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Proposal would push trash away from parks, schools

| Saturday, Aug. 18, 2001

A pair of western Pennsylvania lawmakers are pushing legislation to keep landfills farther away from parks and schools.

The proposal that state Rep. Frank LaGrotta said he'll introduce this fall would increase the buffer zone around landfills from 300 yards to 500 yards where schools, parks and playgrounds are concerned.

State Rep. Jim Casorio said he decided to co-sponsor the proposed legislation after his constituents began returning cards in record numbers after reports documenting Pennsylvania's status as the nation's leading importer of trash.

The Irwin Democrat said more than 50 percent of the mailers he sent to North Huntingdon Township residents several weeks ago have come back to his office as signed petitions. They ask the governor to place a moratorium on landfill development and support legislative action to give local government a greater say in landfill placement and expansion.

'That's an incredible response,' said Casorio, whose district includes the Valley Landfill in Penn Township and a Waste Management truck depot in North Huntingdon Township.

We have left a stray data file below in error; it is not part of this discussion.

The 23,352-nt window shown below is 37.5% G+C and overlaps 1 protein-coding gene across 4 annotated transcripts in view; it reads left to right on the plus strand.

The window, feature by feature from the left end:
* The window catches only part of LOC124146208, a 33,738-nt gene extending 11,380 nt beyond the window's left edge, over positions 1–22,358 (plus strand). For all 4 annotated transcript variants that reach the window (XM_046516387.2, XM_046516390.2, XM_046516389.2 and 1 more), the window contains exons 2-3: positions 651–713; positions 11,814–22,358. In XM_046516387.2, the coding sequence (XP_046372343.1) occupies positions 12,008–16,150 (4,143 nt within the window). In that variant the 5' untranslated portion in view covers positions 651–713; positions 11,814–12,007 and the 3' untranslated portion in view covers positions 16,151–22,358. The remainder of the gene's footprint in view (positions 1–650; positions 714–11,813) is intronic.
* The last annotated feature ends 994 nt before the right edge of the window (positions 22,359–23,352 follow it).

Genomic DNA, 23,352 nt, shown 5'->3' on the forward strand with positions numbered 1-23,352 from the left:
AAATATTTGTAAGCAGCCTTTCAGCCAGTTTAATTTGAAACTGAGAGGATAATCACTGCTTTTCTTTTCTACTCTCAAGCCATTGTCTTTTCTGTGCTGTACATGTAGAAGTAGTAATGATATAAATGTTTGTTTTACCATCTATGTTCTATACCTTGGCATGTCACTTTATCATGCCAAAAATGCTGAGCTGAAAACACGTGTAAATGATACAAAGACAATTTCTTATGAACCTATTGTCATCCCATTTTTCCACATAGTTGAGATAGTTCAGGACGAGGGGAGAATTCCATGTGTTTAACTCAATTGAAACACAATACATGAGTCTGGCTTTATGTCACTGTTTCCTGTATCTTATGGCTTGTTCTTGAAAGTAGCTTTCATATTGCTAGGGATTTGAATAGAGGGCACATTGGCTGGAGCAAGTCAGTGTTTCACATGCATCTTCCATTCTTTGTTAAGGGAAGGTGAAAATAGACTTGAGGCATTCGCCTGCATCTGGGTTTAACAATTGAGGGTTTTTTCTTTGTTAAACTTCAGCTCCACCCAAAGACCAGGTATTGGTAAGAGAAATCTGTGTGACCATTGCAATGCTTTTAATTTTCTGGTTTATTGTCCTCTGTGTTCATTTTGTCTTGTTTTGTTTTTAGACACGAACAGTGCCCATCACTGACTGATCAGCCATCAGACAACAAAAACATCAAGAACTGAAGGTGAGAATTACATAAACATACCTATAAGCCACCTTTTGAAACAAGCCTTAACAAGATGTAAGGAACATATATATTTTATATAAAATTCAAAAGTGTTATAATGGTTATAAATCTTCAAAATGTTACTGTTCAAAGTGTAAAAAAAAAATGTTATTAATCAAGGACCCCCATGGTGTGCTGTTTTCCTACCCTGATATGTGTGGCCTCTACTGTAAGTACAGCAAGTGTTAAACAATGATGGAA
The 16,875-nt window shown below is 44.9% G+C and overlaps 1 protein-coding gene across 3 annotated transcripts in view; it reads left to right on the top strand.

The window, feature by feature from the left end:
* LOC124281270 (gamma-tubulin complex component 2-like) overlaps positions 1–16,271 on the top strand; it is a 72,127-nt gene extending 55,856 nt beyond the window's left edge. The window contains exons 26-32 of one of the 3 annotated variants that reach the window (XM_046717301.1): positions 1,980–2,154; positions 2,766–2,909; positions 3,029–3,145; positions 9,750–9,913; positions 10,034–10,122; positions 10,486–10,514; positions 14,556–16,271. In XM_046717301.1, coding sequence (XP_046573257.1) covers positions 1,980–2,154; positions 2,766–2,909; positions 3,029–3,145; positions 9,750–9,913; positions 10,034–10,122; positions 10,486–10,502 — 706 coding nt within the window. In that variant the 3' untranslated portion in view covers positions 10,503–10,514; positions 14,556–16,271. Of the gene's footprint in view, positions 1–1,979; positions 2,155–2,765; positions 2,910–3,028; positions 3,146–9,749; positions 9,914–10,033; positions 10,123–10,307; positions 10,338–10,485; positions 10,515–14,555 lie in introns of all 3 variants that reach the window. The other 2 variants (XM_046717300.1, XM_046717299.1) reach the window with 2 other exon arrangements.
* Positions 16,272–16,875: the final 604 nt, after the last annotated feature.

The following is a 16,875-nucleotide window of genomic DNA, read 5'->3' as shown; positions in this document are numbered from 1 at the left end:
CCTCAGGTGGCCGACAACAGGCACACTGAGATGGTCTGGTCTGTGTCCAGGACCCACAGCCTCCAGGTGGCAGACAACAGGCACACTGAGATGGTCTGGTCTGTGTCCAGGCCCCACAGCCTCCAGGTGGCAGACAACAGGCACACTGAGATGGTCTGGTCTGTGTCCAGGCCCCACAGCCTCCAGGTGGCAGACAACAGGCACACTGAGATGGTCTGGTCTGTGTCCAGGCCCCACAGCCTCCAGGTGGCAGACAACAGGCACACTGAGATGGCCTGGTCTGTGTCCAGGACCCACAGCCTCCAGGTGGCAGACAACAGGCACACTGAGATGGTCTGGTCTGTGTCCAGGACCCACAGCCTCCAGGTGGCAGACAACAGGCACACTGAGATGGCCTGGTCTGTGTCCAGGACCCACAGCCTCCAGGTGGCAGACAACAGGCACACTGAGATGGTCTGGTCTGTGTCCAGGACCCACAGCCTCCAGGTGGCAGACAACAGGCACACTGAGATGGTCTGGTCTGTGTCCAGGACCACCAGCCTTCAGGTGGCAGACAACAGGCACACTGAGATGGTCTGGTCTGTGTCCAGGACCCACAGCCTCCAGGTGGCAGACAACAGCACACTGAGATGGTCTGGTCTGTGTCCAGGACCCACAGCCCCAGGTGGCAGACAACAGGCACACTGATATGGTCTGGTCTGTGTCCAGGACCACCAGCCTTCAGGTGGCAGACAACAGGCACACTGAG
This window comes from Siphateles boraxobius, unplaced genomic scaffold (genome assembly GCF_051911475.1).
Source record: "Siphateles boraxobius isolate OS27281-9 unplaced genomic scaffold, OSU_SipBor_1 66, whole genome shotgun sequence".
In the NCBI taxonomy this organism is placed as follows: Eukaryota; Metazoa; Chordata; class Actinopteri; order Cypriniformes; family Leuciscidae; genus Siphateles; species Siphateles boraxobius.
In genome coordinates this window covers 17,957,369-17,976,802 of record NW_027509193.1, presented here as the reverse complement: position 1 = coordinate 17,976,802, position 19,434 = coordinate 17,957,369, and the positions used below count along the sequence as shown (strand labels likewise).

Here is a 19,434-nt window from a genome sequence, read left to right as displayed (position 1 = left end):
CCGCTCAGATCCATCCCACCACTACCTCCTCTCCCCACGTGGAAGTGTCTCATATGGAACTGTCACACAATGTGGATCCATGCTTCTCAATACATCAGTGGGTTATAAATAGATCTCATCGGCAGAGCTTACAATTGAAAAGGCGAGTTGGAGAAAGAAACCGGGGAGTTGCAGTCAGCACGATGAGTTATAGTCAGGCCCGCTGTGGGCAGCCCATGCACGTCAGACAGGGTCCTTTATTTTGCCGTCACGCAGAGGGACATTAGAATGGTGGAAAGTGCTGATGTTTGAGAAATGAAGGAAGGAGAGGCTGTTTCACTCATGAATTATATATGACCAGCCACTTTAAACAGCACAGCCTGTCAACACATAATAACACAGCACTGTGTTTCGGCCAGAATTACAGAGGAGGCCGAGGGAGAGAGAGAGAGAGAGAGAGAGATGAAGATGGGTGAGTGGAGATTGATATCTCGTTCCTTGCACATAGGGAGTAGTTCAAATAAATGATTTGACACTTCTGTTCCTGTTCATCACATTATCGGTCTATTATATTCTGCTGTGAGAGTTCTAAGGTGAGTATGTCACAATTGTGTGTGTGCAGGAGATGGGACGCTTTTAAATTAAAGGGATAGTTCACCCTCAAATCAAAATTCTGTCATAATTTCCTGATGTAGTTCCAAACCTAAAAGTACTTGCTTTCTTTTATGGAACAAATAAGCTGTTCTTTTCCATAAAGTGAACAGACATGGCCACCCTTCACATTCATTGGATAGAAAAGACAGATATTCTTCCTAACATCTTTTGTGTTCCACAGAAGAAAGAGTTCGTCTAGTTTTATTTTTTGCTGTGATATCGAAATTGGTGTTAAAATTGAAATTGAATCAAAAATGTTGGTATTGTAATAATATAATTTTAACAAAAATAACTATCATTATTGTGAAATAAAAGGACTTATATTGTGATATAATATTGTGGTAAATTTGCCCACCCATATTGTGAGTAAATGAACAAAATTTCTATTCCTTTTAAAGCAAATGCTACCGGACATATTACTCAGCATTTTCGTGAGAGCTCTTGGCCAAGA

The lawmaker said he was impressed when he toured the Valley Landfill recently. 'But I'm still concerned about the amount of out-of-state trash coming into Pennsylvania.

'The truth is, we don't know whether the precautions these landfills take, such as ground liners and so forth, are effective until many years after they close. In the meantime, we should be taking the precautions necessary to ensure the health and safety of surrounding residents, especially children,' Casorio said.

Though pleased with Casorio's support, LaGrotta conceded his measure was targeted at a proposal to build a residual waste landfill adjacent to McConnell's Mill State Park.

The Ellwood City Democrat said the proposed facility's proximity to the historic park and Slippery Rock Creek, which serves as a water source for much of the region, makes it a threat to public health and safety.

If adopted, the buffer provision would likely halt state consideration of the proposed facility, said LaGrotta.

LaGrotta's measure is one of several landfill bills expected to come up for consideration when the legislature reconvenes this fall.

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